I have worked with them as mains and am not 100% convinced the higher prices (esp. for Bose) are justified. They make nice sidefills, though. There's also the issue of low ceilings to deal with. I've played stages where the headstock of my DB bumps the ceiling, most of the sticks wouldn't fit.
    yodedude2 and Engle like this.
  13. AGCurry

    AGCurry Supporting Member

    Jun 29, 2005
    St. Louis
    Despite initial skepticism, I drank the Bose kool-aid about six years ago (after four decades of speaker-on-a-stick) and have never looked back. I started with the Model I, now with 2 Model IIs and a Compact thrown in. I suspect that similar designs from other makers might provide the Bose advantages for less $$, but I have no experience with them.

    The Bose L are great, but not for everybody or every situation.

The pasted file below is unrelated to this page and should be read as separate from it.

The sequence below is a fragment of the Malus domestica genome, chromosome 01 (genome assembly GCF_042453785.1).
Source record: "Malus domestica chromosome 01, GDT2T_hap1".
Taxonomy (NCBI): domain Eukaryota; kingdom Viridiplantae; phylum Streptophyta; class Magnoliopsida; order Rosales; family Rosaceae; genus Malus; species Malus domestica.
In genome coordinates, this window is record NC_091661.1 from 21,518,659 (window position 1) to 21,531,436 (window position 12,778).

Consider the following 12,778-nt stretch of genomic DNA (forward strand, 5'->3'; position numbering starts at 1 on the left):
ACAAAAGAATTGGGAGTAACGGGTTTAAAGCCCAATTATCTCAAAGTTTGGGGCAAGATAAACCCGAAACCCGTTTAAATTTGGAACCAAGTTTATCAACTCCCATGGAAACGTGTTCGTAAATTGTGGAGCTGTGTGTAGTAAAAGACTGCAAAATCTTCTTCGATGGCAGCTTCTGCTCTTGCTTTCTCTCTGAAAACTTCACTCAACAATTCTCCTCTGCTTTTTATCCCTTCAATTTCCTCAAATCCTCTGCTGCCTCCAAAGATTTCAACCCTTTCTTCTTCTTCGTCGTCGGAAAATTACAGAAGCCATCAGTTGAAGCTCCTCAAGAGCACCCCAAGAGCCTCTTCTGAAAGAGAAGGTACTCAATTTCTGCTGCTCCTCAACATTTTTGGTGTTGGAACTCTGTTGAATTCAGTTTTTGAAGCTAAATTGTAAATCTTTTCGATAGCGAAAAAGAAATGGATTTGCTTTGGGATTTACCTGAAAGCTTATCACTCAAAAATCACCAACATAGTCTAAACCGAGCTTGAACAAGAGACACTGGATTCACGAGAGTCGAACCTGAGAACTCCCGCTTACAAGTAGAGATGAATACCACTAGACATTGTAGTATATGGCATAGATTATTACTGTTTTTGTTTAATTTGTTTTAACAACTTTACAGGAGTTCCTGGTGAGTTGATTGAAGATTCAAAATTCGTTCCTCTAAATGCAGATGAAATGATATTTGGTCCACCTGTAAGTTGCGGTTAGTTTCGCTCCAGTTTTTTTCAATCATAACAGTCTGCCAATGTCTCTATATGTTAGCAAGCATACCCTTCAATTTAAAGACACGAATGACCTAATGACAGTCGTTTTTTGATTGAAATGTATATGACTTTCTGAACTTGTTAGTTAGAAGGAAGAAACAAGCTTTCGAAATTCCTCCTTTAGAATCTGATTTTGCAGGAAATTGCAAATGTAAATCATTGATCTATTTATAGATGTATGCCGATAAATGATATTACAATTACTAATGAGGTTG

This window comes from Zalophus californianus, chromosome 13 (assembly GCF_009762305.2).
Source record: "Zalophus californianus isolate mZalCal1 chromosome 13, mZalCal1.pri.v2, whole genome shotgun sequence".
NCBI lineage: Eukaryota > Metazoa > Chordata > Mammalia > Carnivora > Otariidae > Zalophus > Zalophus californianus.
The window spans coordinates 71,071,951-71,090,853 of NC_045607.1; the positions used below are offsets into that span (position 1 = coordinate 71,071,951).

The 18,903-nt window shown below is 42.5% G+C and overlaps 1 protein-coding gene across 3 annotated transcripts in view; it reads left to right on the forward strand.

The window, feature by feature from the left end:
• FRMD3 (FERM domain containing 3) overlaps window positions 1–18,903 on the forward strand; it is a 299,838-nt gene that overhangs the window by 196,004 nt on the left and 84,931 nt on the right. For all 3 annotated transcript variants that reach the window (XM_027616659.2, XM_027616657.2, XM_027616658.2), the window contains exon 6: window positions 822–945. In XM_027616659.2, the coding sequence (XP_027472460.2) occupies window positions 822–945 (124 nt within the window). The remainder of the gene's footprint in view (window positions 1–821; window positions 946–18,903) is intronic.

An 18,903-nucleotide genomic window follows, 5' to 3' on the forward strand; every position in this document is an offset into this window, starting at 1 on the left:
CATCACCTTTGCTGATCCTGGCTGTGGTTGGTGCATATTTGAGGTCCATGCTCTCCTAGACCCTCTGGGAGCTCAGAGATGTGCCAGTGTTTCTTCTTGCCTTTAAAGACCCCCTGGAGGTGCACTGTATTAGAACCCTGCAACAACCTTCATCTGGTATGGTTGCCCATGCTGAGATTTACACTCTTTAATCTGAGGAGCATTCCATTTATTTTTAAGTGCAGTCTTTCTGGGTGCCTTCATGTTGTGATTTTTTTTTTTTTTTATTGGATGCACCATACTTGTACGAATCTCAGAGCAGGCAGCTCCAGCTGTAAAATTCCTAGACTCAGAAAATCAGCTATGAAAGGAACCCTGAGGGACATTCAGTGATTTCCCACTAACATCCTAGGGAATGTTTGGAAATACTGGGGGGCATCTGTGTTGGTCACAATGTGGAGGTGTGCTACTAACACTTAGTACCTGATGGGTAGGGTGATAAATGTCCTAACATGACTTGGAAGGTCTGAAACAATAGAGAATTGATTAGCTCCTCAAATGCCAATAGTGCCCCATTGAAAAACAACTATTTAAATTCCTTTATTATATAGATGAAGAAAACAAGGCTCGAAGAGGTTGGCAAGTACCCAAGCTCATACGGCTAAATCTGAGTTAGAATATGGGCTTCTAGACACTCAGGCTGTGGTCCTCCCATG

Most of the posters so far have mentioned inadequacies in the bass. The larger "B2" subwoofer alleviates much of that, but, as @Wasnex points out, the SPL decay-over-distance differs quantitatively from the stick to the sub, so low frequencies will not be heard proportionally at great distances.

    1. Easy to shlep;
    2. Easy to set up;
    3. NO MONITORS NEEDED (can you tell this means a lot to me?);
    4. Wide dispersion;
    5. More even SPL over distance;
    6. Less room effect (reverberation) due to much-decreased vertical dispersion.

    1. Connectivity options could be better (you still need a mixer in many situations);
    2. They take up room where musicians and gear would otherwise sit or stand;
    3. See above regarding subwoofer SPL decay-over-distance compared to array SPL decay;
    4. In rooms with balconies or high stages, decreased vertical dispersion can mean poor coverage.